Boston Business Journal - April 14, 2006 by Lisa van der Pool Journal Staff
The first professional sale Barry Morris ever logged came from a pretty unlikely source.
"The first revenue that we had was from selling coffee to the other residents," said Morris, president and CEO Lexington-based StreamBase Systems Inc., which installed a coffee machine and charged the other companies that shared its incubator space for java. "In a good week, we made 10 bucks."
Coffee vending aside, Morris credits the company's 14-month-long tenure in venture capital firm Highland Capital Partners' entrepreneur space as an essential first step in the company's launch.
"These spaces are so attractive -- you try to stay there as long as you can," Morris said. "We're now a very successful company, and essentially, they provided us with a mechanism to get to the launch."
Highland's incubator, a rarity among venture capital firms in Boston, consists of about 8,500 square feet of space in the Lexington-based company's two-floor building. The area contains 18 offices and 13 cubes. In the past when space was tight, a broom closet would house a desk or two.
Although it is typical for venture capital firms to have a handful of entrepreneurs in residence, the size and scope of Highland's entrepreneur space is unique.
"There are a number of firms out there that have entrepreneurs in residence," said Emily Mendell, vice president for strategic affairs at the National Venture Capital Association in Arlington, Va. "Highland has a large space and a large number of people. Most have one or two of these folks."
Still, venture capital firms tend to stay heavily involved with their portfolio companies.
"From where we sit we still see VC as being integral to building companies. Most VCs require a board seat and make the investment with the intention to try and drive growth of the business," said Mendell.
Venture capital firms with large incubators were more prevalent during the dot-com era and have since become less popular, according to Jeff Fagnan, a partner at Atlas Venture in Waltham. Atlas has entrepreneur-in-residence space, with room for a maximum of about 10 people. Unlike Highland, the companies Atlas houses all are portfolio companies.
"We're not populating it with a bunch of people to see if three or four good ideas will come out of it," said Fagnan.
StreamBase entered the space at Highland at the beginning of 2004 as a four-person team armed with a business plan and little else. StreamBase left the space the spring of 2005 with about 30 staffers.
Today StreamBase, which has since received $16 million in venture capital funding (Highland participated in both rounds) and amassed 50 employees, will not disclose revenue but is "growing rapidly," according to Morris.
Much more than just free office space, startups in the incubator space say they like the access they get to Highland's venture capitalists and other entrepreneurs. And Highland gets to identify bankable concepts early on.
"A lot of people in the venture business are not venture building, they are venture banking," said Jo Tango, general partner at Highland. "This is how the industry used to be and we think that's where the fun is."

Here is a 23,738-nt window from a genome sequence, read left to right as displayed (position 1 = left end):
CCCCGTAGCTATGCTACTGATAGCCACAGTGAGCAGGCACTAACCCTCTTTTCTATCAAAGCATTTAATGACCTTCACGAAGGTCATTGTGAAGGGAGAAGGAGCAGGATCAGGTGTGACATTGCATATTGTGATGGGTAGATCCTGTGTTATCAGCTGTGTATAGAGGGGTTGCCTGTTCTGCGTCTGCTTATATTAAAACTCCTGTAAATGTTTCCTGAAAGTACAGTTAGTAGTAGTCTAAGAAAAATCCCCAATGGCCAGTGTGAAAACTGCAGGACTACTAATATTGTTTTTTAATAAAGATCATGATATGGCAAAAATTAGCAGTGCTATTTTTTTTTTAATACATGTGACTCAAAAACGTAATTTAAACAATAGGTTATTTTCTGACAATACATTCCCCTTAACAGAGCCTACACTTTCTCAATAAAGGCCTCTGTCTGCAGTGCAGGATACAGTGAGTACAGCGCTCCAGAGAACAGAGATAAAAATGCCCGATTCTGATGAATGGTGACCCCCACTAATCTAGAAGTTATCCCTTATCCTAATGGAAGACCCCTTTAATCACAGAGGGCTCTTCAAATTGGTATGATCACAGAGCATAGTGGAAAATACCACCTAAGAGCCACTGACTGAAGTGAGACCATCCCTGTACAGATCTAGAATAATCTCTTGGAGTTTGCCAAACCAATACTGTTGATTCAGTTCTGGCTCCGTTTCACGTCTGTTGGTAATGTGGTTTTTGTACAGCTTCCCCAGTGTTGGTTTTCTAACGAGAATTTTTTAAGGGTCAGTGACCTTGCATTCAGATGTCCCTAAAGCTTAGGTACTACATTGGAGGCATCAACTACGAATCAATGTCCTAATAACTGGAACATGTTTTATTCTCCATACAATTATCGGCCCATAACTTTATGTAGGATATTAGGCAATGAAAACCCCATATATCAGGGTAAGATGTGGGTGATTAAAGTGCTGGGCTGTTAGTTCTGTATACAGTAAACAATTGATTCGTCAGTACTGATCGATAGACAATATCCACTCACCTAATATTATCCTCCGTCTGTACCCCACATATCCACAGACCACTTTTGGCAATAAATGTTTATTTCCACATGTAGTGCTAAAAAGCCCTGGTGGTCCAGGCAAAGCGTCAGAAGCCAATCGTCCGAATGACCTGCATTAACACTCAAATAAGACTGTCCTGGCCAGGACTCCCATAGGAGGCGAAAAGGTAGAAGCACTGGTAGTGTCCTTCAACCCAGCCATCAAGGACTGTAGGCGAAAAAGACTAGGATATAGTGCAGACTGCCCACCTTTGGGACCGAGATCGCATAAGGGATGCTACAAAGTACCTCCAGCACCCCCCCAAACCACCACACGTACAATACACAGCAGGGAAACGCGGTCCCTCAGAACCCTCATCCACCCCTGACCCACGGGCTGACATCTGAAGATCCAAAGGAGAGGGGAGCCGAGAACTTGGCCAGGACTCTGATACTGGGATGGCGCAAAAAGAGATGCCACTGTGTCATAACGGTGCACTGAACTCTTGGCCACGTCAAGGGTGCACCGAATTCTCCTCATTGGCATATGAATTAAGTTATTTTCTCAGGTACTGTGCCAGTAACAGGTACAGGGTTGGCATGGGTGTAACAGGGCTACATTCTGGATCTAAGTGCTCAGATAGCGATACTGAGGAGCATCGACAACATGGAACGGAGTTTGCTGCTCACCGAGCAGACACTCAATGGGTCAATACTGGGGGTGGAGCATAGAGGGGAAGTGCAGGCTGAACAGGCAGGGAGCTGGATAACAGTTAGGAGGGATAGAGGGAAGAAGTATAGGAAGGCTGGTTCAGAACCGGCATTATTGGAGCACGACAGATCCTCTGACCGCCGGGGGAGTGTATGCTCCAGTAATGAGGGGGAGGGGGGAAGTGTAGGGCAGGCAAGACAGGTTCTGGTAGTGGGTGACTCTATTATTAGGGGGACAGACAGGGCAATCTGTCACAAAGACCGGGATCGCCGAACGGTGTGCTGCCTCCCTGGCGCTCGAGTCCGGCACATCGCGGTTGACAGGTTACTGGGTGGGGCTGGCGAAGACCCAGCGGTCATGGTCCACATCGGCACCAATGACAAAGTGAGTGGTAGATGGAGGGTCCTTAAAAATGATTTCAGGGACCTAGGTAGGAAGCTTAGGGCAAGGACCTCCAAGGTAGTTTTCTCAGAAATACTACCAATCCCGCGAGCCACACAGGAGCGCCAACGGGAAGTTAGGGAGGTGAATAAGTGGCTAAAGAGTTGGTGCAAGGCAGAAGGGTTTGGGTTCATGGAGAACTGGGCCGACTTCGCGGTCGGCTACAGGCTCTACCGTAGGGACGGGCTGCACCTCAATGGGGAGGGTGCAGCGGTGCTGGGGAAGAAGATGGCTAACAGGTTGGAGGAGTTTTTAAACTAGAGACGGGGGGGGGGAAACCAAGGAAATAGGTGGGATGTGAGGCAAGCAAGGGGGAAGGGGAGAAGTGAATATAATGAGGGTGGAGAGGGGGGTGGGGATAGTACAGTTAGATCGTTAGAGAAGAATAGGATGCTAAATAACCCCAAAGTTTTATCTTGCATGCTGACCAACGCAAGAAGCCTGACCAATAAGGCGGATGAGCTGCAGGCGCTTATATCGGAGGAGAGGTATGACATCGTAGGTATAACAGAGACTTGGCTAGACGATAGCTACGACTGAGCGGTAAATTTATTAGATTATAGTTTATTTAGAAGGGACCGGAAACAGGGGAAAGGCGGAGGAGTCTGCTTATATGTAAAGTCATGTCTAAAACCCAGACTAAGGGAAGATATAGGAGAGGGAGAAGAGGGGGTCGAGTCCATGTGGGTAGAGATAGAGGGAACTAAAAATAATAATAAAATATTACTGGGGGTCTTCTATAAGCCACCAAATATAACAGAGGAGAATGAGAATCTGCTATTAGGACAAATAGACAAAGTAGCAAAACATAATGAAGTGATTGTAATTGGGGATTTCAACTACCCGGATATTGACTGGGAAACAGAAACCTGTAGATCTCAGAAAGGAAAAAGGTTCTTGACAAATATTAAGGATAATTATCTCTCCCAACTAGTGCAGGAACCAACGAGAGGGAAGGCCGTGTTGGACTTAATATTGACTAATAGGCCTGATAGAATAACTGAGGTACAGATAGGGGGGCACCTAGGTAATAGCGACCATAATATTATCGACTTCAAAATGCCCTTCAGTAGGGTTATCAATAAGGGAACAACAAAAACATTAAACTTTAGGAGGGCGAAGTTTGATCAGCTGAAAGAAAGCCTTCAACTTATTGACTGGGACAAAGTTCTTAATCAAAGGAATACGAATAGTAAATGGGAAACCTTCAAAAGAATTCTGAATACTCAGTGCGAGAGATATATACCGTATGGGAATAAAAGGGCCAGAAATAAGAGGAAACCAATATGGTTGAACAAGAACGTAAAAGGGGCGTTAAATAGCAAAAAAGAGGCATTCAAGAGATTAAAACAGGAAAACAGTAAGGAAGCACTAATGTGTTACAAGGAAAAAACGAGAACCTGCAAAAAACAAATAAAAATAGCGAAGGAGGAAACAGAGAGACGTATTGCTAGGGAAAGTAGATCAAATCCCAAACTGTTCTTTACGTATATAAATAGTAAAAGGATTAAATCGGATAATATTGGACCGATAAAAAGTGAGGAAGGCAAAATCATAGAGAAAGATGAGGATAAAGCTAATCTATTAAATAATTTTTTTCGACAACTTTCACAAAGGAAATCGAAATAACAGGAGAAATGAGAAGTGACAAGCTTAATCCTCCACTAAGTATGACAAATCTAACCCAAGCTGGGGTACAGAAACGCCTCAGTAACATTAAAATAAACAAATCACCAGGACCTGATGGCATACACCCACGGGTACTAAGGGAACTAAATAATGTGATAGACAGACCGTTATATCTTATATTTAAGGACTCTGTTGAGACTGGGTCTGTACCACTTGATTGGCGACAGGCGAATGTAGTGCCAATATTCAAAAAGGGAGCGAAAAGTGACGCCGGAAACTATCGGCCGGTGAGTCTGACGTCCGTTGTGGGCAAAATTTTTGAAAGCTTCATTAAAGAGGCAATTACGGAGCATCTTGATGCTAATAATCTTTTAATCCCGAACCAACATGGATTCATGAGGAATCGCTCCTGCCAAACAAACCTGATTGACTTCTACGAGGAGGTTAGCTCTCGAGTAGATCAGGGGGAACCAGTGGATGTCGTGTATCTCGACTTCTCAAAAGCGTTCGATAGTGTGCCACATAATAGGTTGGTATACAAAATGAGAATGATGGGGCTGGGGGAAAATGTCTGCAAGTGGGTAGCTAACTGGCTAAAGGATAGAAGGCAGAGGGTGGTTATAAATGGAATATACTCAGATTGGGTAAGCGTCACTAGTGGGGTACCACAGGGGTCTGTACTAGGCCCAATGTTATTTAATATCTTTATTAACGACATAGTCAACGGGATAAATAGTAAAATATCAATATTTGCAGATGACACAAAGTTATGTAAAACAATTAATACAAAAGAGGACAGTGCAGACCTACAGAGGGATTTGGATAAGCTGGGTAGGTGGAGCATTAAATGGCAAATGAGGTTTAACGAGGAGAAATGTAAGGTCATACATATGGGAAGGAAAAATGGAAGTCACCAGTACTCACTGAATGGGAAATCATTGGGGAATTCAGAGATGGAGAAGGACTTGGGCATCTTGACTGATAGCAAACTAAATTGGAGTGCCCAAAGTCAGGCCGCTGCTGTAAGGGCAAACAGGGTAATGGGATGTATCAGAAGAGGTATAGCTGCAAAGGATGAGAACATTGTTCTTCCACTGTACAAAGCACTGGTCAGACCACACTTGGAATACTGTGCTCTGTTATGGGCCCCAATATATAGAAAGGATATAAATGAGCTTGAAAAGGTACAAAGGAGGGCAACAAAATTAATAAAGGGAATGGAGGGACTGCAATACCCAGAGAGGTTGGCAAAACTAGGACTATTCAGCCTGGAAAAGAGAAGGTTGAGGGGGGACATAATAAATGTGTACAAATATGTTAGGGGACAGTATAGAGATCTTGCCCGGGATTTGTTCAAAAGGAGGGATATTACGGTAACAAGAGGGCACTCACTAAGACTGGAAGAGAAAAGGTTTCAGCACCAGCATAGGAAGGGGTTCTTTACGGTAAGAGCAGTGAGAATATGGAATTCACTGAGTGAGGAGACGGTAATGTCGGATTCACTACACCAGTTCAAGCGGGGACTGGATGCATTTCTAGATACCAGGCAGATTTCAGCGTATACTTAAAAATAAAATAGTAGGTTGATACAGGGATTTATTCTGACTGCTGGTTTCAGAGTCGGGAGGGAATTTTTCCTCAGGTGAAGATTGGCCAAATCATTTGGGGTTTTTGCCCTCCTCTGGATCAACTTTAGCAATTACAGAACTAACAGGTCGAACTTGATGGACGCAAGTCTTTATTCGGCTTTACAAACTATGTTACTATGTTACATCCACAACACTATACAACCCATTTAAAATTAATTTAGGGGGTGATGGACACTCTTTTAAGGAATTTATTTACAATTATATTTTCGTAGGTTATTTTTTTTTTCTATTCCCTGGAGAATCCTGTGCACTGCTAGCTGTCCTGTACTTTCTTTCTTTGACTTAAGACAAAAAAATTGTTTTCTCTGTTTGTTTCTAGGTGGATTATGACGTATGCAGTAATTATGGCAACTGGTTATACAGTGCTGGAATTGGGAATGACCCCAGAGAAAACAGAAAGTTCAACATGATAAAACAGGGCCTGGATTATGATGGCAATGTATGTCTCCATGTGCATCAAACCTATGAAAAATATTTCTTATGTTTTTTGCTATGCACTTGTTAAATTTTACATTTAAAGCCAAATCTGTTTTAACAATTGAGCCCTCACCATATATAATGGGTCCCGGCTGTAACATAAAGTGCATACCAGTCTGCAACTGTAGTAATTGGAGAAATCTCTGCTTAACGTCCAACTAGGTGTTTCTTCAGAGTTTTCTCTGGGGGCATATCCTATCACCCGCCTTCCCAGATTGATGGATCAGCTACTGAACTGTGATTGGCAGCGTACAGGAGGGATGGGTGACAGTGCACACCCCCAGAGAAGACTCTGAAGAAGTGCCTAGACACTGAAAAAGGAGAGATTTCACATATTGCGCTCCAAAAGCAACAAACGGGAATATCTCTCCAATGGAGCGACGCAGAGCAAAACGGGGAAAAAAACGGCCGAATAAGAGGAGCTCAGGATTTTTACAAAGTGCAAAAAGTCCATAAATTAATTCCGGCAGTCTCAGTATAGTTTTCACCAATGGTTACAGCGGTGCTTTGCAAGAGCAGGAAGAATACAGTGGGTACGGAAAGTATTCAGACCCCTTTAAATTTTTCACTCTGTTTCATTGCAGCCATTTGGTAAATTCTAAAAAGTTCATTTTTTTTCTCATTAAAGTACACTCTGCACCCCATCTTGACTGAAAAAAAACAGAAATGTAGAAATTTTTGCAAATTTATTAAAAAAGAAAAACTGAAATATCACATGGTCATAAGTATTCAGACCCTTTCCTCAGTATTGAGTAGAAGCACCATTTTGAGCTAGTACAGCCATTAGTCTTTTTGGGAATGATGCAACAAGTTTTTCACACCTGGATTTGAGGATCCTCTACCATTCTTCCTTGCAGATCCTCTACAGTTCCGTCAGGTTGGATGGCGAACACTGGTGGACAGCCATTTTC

Tango said there's usually a waiting list of companies hoping to get a spot in the incubator space. Since opening its entrepreneur space four years ago, 28 seed projects have been housed in the space. Of those 28, six are still in the space.
Highland has chosen to invest in six of those 28 and has opted to not invest in 16 of the Teams are made up of anywhere from one person to 20 people.
Two of Highland's local portfolio companies include VistaPrint USA Inc. in Lexington and YesDirect Inc. in Waltham.
StreamBase found Highland when its founder, Mike Stonebraker, approached the VC firm with his idea. StreamBase was given $500,000 in seed money to test the market.
"Once they've chosen to make an investment in a company, it's much more in their interest that I spend time talking to customers as opposed to real estate agents," said Morris.
StreamBase's case was unusual, according to Tango, in that the company's business plan was formed and a small team had already been assembled. Most of the time, executives enter the incubator space because they have an idea or Highland has an idea for a company and the two parts come together to see if an idea will work.
"We don't scan their business plans because usually there isn't a business plan," said Tango. "We expect to help them write their business plan."
Tango said that the companies in the incubator space are free to speak to other VC firms.
"Competition is good," said Tango. "They can go meet with any VC at any time. If we can't add value, we shouldn't be investors."
Framingham-based IMO Corp., the startup multicarrier mobile phone retailer, spent a year in Highland's incubator before its February launch earlier this year.
IMO founder and CEO Mort Rosenthal first approached Paul Maeder, managing general partner at Highland, about his idea.
"It was convenient and it was easy," said Rosenthal of the incubator space. "It was a nice community."
Lisa van der Pool can be reached at email@example.com.